Updated: Jan 17
Mindset Made Simple Tip #130 – Watch or listen HERE.
Thirty years ago this week, I learned a lesson that changed my life. I had learned the lesson before…in school…when watching my new friends get bussed to our school from the other side of town…when hearing stories about injustice and hearing debates over affirmative action…and in many other subtle ways.
But until this version of the lesson, I still didn’t understand.
Dr. Patricia Hill and I shared an office in grad school. She and I were working on our lesson plans as we worked to teach a lesson on the “I Have a Dream” speech in our public speaking classes. As we were talking about the message that Dr. King shared on August 28, 1963, she told me the following story.
Pat was almost 20 years older than I was and grew up in a time that was different than what I experienced, aside from the fact that I am white and she is black. She told me about traveling to visit her family in the South. On those trips, she was expected (or forced is more like it) to drink from “colored” water fountains…and to fall into a segregated world.
I was horrified. I cried. I was angry.
I could not believe that someone I loved was forced to do this crap (as a 22-year-old, I probably used more vivid language in my tearful rebuke).
The shock I felt saddened me and it may have embarrassed me a bit, too. Until that moment, I never really understood what people endured. I was certain that the parents of my good friends from school suffered the same experiences. How had I missed the true weight of all of this? How did I not "see" it?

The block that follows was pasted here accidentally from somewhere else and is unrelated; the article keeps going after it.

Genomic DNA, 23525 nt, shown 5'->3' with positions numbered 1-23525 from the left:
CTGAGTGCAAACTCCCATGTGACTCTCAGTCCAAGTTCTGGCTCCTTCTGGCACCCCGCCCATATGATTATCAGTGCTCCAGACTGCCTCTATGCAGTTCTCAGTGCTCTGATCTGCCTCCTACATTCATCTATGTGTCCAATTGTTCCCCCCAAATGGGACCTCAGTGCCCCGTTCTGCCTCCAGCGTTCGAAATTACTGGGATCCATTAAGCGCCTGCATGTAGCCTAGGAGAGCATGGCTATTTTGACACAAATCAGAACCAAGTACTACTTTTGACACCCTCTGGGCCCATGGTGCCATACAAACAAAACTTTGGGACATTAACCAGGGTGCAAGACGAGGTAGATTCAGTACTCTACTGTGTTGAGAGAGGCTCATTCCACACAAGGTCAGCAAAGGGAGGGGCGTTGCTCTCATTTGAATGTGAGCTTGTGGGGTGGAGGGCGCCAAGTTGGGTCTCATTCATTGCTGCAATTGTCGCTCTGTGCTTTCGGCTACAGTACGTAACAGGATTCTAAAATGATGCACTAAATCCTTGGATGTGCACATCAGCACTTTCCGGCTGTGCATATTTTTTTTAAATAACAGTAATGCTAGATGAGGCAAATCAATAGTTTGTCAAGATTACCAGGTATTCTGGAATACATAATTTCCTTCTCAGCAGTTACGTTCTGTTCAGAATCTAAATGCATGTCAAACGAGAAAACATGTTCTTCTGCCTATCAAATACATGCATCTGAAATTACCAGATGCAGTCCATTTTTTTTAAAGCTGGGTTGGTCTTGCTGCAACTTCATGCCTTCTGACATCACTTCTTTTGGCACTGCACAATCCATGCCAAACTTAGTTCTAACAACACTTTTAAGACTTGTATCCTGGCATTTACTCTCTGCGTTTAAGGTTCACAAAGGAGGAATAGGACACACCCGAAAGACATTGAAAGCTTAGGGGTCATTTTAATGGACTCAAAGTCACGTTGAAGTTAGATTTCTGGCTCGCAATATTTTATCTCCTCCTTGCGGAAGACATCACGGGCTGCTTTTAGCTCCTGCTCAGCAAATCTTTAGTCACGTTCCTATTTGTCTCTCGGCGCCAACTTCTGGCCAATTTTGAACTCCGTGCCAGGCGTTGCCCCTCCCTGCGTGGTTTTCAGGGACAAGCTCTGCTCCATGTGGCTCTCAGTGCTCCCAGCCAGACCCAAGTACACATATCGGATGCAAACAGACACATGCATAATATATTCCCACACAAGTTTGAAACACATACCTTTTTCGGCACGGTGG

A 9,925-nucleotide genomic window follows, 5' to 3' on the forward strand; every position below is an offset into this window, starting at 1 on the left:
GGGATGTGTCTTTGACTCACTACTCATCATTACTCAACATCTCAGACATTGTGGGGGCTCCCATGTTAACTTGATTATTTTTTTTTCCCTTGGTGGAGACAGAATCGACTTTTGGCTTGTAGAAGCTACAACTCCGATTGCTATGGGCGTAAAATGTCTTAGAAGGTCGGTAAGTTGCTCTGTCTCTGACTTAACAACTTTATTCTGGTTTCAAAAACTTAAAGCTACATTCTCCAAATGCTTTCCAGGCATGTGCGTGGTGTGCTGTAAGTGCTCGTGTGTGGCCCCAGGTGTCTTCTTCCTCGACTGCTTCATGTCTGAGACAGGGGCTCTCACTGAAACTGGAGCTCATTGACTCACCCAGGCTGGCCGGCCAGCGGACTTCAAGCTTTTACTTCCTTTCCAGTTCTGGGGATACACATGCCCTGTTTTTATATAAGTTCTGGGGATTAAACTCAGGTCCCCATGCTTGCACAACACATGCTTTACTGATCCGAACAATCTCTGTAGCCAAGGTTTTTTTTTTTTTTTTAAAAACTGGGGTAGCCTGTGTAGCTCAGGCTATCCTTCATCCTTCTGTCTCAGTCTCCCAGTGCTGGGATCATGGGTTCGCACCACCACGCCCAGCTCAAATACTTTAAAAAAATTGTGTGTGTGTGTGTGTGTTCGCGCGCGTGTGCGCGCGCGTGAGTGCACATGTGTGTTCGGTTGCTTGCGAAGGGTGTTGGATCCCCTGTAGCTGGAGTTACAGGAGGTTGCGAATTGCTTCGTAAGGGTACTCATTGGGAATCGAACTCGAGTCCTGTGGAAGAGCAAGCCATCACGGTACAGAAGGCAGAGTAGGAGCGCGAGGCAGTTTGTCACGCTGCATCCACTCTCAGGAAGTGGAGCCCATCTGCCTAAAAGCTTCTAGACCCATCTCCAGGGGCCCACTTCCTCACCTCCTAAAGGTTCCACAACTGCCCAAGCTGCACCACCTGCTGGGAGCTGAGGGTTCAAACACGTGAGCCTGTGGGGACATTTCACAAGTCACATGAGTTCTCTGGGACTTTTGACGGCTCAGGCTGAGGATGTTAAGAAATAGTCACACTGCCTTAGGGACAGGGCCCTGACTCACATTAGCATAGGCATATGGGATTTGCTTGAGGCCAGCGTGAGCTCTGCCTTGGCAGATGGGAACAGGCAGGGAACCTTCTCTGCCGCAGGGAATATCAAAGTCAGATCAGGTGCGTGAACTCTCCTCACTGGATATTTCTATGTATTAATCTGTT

I still have no idea of the true pain felt by so many, but Pat’s story now tied me to that time and emotion made me realize how real…and how close in time these scars in our country’s history were.
As I think back to this moment in my life, I can picture where we were, how I felt, and the words she used very vividly. The emotions are so real. The pictures were so clear.
And, as I relive this lesson, I am reminded of the many definitions of “vision.”
Dr. King had a vision. A dream of a future free of oppression.
You have vision…the ability to see what you are reading right now.
And we all have the ability to “see” things that do not exist. We also have the ability to cloud our vision…or become blind to things going on around us.
I have a vision of where my family and business will be in 5 years. I am sure you “see” things like this, too.